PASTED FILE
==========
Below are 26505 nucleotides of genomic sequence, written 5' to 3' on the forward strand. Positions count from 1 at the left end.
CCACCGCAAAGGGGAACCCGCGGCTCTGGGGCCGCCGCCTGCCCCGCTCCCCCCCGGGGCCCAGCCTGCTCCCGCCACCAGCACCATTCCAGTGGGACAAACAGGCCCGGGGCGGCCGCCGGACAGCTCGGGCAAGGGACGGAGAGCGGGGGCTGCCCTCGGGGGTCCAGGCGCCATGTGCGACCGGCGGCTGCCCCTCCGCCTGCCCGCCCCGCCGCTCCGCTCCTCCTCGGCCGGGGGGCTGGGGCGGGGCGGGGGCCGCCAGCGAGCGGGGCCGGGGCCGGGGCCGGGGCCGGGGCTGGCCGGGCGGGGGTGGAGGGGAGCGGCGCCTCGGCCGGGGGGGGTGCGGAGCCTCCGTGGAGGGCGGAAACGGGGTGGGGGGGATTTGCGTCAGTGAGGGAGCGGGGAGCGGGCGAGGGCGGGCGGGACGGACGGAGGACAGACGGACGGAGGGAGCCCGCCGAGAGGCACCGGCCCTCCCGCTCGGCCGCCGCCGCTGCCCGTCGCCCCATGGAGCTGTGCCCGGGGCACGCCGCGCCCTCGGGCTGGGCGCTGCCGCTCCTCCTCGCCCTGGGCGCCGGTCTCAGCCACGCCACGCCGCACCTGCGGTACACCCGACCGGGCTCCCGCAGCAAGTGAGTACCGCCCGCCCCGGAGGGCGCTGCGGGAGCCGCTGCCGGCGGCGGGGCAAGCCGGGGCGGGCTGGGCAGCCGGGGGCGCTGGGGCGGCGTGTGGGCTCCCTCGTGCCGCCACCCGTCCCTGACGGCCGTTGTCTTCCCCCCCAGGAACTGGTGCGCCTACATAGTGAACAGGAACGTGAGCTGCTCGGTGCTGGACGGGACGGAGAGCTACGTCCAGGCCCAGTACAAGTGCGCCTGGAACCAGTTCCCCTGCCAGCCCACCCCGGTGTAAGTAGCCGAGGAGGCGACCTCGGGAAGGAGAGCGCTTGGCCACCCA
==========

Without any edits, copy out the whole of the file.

Below are 26505 nucleotides of genomic sequence, written 5' to 3' on the forward strand. Positions count from 1 at the left end.
CCACCGCAAAGGGGAACCCGCGGCTCTGGGGCCGCCGCCTGCCCCGCTCCCCCCCGGGGCCCAGCCTGCTCCCGCCACCAGCACCATTCCAGTGGGACAAACAGGCCCGGGGCGGCCGCCGGACAGCTCGGGCAAGGGACGGAGAGCGGGGGCTGCCCTCGGGGGTCCAGGCGCCATGTGCGACCGGCGGCTGCCCCTCCGCCTGCCCGCCCCGCCGCTCCGCTCCTCCTCGGCCGGGGGGCTGGGGCGGGGCGGGGGCCGCCAGCGAGCGGGGCCGGGGCCGGGGCCGGGGCCGGGGCTGGCCGGGCGGGGGTGGAGGGGAGCGGCGCCTCGGCCGGGGGGGGTGCGGAGCCTCCGTGGAGGGCGGAAACGGGGTGGGGGGGATTTGCGTCAGTGAGGGAGCGGGGAGCGGGCGAGGGCGGGCGGGACGGACGGAGGACAGACGGACGGAGGGAGCCCGCCGAGAGGCACCGGCCCTCCCGCTCGGCCGCCGCCGCTGCCCGTCGCCCCATGGAGCTGTGCCCGGGGCACGCCGCGCCCTCGGGCTGGGCGCTGCCGCTCCTCCTCGCCCTGGGCGCCGGTCTCAGCCACGCCACGCCGCACCTGCGGTACACCCGACCGGGCTCCCGCAGCAAGTGAGTACCGCCCGCCCCGGAGGGCGCTGCGGGAGCCGCTGCCGGCGGCGGGGCAAGCCGGGGCGGGCTGGGCAGCCGGGGGCGCTGGGGCGGCGTGTGGGCTCCCTCGTGCCGCCACCCGTCCCTGACGGCCGTTGTCTTCCCCCCCAGGAACTGGTGCGCCTACATAGTGAACAGGAACGTGAGCTGCTCGGTGCTGGACGGGACGGAGAGCTACGTCCAGGCCCAGTACAAGTGCGCCTGGAACCAGTTCCCCTGCCAGCCCACCCCGGTGTAAGTAGCCGAGGAGGCGACCTCGGGAAGGAGAGCGCTTGGCCACCCA